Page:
China lowers coal export levies to boost ailing economy
China, the world’s biggest coal consumer, is cutting export tariffs for the fossil fuel beginning Jan. 1 and it will also correct those for a range of other commodities particularly some consumer products and parts to make high-tech devices.
The move, which aims to spur domestic demand and promote industrial upgrading, comes after relentless lobbying by the China National Coal Association, as a sharp drop in the commodity price has left about 70% of the country’s miners in the red and more than 50% to owe wages, Reuters reports.
Other items that will see lower tariffs next year include camera lenses and lasers for fiber-optic communication systems, the Ministry of Finance said in a statement on its website Tuesday.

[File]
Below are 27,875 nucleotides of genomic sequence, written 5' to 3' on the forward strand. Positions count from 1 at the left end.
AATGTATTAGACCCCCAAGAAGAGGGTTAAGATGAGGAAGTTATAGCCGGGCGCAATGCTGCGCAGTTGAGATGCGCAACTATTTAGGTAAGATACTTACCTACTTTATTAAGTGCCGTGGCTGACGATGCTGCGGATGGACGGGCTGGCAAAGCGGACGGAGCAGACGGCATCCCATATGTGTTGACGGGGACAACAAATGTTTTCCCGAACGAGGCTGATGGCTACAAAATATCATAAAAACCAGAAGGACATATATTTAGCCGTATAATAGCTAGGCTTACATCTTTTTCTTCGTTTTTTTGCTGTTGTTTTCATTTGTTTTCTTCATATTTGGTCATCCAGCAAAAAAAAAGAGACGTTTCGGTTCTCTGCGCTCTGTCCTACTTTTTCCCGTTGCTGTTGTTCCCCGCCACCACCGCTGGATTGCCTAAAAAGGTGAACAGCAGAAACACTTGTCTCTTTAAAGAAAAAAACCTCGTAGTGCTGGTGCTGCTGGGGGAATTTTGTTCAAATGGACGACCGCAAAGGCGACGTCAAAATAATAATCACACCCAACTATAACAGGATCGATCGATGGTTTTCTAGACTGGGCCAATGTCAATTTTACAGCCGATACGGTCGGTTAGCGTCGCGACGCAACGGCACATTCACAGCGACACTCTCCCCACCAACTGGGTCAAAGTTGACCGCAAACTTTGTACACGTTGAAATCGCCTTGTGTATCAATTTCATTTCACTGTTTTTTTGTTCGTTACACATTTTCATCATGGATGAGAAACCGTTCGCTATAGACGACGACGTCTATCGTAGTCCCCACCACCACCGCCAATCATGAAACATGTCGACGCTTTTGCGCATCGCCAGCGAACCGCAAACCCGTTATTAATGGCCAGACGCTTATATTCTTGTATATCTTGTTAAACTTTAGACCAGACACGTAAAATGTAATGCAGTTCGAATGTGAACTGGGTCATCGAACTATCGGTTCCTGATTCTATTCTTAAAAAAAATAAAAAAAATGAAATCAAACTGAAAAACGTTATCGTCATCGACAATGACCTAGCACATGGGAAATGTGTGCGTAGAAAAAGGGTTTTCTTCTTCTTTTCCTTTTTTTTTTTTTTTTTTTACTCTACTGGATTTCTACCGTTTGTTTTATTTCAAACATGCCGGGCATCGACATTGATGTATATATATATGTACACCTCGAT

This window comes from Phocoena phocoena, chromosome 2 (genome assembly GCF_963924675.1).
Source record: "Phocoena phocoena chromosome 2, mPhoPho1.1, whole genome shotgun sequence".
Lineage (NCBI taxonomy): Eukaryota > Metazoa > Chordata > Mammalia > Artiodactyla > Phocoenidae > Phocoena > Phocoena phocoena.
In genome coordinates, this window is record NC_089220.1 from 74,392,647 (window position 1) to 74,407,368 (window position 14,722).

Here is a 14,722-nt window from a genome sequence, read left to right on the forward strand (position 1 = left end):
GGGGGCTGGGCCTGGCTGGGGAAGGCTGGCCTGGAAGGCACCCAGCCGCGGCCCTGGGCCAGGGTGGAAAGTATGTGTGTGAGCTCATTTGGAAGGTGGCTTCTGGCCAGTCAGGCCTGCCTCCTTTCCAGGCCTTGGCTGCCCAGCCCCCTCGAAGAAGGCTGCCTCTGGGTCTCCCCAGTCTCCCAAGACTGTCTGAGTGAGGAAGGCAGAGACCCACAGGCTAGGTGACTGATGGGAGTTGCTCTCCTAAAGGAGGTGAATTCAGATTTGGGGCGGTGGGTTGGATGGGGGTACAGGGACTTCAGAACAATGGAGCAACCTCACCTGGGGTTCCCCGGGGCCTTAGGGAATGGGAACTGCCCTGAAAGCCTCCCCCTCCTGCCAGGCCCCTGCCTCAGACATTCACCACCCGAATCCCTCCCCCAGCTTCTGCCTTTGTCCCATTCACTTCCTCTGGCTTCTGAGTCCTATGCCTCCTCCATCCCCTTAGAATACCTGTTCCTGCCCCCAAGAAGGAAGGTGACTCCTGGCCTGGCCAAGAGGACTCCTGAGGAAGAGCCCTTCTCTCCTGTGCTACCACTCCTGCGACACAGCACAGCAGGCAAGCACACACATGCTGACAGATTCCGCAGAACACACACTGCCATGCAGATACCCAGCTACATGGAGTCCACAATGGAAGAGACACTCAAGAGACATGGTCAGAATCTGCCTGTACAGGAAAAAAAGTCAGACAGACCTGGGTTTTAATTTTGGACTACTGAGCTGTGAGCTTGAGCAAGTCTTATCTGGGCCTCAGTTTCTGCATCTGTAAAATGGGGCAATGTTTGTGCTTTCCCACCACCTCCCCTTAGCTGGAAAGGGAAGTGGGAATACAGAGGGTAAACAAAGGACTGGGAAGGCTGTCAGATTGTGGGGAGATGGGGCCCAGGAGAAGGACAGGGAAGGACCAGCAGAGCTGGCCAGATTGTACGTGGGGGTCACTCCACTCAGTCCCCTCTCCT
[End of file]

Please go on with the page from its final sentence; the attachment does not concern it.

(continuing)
Last month the Asian giant signed a free trade agreement with Australia that eliminates a 6% import tariff on power-station coal and a 3% levy on steelmaking coal coming from Down Under.
China’s dependence on coal is well known. Annual consumption exceeded 1 billion short tons per year in 1988 and has exploded since then, to about 4 billion tons last year. This means the Asian giant gets about 70% of its energy from the fossil fuel, a number the government hopes to reduce to 65% by 2017.
In the past three years Australia’s coal industry has experienced challenging times with prices for thermal coal, which consumed by power stations to generate electricity, dropping over 40%. More than 30,000 mining jobs have been lost in Australia this year amid a slump in the price of key commodities like coal and iron ore.